(2) LOAN CREDITOR GROUP: This group consists of long medium or short term lender of money. According to the subdivision suggested by the corporate Report, trade creditor are not included here, but only explicit i.e. deliberate loan creditor. The crucial question an existing or potential loan creditor wishes to consider is obvious: will he or she get their money back? A short term loan creditor will primarily be interested, therefore, in the amount of cash a business has got or will very so on get. As a safeguard they will also be interested in the net reliable value (NRV) of all the assets and the priority of the various claims other than their own on the available resources, long term lender will clearly need a corresponding long term view of the firm future cash position.
(3) THE EMPLOYEE GROUP: Employee or their representatives need financial information about the business for two main reasons:
(a) Fair and open collective bargaining (i.e. wage negotiation)
(b) Assessment of present and future job security.
In this respect they too need to be able to assess the economic stability and vulnerability of the business into the future.
(4) THE ANALYST ADVISER GROUP: In one sense this is not a separate group. It is a collection of experts who advise other group stock brokers and investment Analysts will advise shareholders, trade union will advise employees, government statistician will advise the government ands soon the need of the analyst-adviser group are obviously essentially the need of the particular group they are advising. However, being adviser and presumably expert they will need more detail and more sophisticated in the information presented to them.
(5) THE BUSINESS CONTACT GROUP: As defined in the corporate Report this is rather a rag-bag group, it consist in effect of all those who have or may have dealings with the business but who are not included in any other group, it can usefully be divided into three subgroups:
(i) Supplies and trade creditor need similar information to that required by short term loan creditor. But they will also need to form a long-term impression of the business future.
(ii) Customer will wish to asses the reliability of the business both in short term sense (will I get my goods on time and in good condition) and in the long term sense (can I be sure of after-sales services and an effective guarantee?) Where long-term contract are involved, the customer will need to be particular on his her guard to ensure that the business appear able to complete the contract successfully.
(iii) Competitor and business rival will wish to increase their own effective and efficiency by finding out as much as possible about the financial, technical and marketing structure of the business. The business itself will naturally not be keen for this information to become generally available within the industry and it is generally recognized that business have a reasonable right to keep the causes of their own competitive advantage secret.
(6) THE GOVERNMENT: Everybody is aware that government require financial information for purpose of taxation. This may be the most obviously apparent use by government but it is not necessarily the most important Government also need information for decision making purposes. Government today take many decision affecting particular firm or particular industries both in a control sense and in government capacity as purchased or creditor. Also government needs information on which to base their economic decision as regard the economy as a whole.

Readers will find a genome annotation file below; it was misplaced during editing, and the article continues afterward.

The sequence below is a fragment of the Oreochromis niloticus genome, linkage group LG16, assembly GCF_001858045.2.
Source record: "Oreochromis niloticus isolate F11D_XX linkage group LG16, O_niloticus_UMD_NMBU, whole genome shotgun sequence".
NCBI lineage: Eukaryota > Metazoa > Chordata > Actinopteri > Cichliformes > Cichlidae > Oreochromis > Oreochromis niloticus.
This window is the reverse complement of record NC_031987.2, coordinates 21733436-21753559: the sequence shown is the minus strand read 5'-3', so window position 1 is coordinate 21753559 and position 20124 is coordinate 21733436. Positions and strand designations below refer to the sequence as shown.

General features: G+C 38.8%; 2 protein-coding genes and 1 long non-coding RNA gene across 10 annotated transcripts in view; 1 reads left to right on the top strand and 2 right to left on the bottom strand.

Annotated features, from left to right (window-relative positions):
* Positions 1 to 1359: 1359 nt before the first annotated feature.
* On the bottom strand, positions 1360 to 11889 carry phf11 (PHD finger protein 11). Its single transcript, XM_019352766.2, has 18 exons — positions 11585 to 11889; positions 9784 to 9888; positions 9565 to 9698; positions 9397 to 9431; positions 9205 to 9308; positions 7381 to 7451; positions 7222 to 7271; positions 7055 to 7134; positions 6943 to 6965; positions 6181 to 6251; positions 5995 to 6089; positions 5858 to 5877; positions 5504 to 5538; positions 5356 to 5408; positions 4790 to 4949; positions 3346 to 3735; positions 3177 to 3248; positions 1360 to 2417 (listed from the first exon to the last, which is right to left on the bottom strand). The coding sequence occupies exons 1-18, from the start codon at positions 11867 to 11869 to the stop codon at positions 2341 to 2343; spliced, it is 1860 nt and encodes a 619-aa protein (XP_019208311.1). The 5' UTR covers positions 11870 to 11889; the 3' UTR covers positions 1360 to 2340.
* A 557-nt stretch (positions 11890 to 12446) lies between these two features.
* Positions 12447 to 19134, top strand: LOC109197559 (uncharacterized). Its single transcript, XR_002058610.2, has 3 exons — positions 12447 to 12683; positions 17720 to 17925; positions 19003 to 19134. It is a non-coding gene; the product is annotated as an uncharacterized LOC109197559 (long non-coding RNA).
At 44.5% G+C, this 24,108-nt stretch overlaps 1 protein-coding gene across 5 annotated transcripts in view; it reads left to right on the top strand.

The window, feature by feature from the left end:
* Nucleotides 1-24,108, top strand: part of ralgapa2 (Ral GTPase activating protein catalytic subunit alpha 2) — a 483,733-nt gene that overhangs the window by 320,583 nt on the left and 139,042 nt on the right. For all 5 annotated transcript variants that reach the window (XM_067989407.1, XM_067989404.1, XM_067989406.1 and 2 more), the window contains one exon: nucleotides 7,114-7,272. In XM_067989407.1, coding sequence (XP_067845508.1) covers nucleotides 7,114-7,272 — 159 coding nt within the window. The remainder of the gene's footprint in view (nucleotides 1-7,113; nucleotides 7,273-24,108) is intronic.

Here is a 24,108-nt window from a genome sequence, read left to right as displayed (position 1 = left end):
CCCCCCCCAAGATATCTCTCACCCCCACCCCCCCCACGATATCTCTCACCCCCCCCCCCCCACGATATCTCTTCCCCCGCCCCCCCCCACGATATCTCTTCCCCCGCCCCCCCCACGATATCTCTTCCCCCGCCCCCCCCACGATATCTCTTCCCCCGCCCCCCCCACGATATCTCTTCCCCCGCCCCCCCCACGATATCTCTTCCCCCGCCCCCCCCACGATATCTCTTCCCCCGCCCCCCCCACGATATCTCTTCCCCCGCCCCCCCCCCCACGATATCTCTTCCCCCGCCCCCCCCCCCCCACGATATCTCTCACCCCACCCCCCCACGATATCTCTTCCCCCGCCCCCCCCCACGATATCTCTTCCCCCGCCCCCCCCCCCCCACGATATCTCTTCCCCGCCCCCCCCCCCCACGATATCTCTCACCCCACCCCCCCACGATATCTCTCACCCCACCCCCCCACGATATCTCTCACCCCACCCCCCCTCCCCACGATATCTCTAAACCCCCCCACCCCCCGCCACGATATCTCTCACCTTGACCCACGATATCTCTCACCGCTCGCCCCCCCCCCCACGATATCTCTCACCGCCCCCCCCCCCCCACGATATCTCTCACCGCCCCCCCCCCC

(7) THE PUBLIC: Economic entities i.e. business in the broadest and most general sense, do not exist in isolation. They are part of society at large and they react and interact with society at every level. At he local level they have concern at such things as employment. Population, health and safety. At the wide level, there may be interest in for example energy usage, effective use of subsidies, dealing with foreign government and contribution to charities in money or kind. Much of this information is non-financial. Indeed some of it cannot be effectively measured at all. Whether if accounting information is an open question. But it is certainly a useful information about business.
CHARACTERISTICS OF USEFUL INFORMATION CONTAINED
The corporate report suggest Seven (7) Characteristics of useful information which include:
Also Frankwood (2005: 152) Financial statement should contain information that is useful. Information is useful if it is relevant, reliable, comparable and understandable. The four term are defined by Accounting Standard Board (ASB) as follows:
(1) RELEVANT: Information is relevant if it has the ability to influence the economic decision of users and is provided in time to influence those decisions.
(2) RELIABLE: Information is reliable if:
(a) It can be depended upon to present faithfully what is either purports to represent or could reasonable be expected to represent and therefore reflects the substance of the transaction and other event that have taken place.
(b) It is completely and is free from deliberate or systematic bias and material error.
In its preparation under conduction of uncertainty, a degree of caution has been applied in exercising the necessary judgments.
(3) COMPARABLE: Information is comparable if it enables users to discern and evaluate similarities in, and differences between, the nature and effect of transactions and other event over time and cross different reporting entities.
(4) UNDERSTANDABLE: Information is understandable if its significance can be perceived by user that have a reasonable knowledge of business and economic activities and accounting and a willingness to study with reasonable diligence the information provided.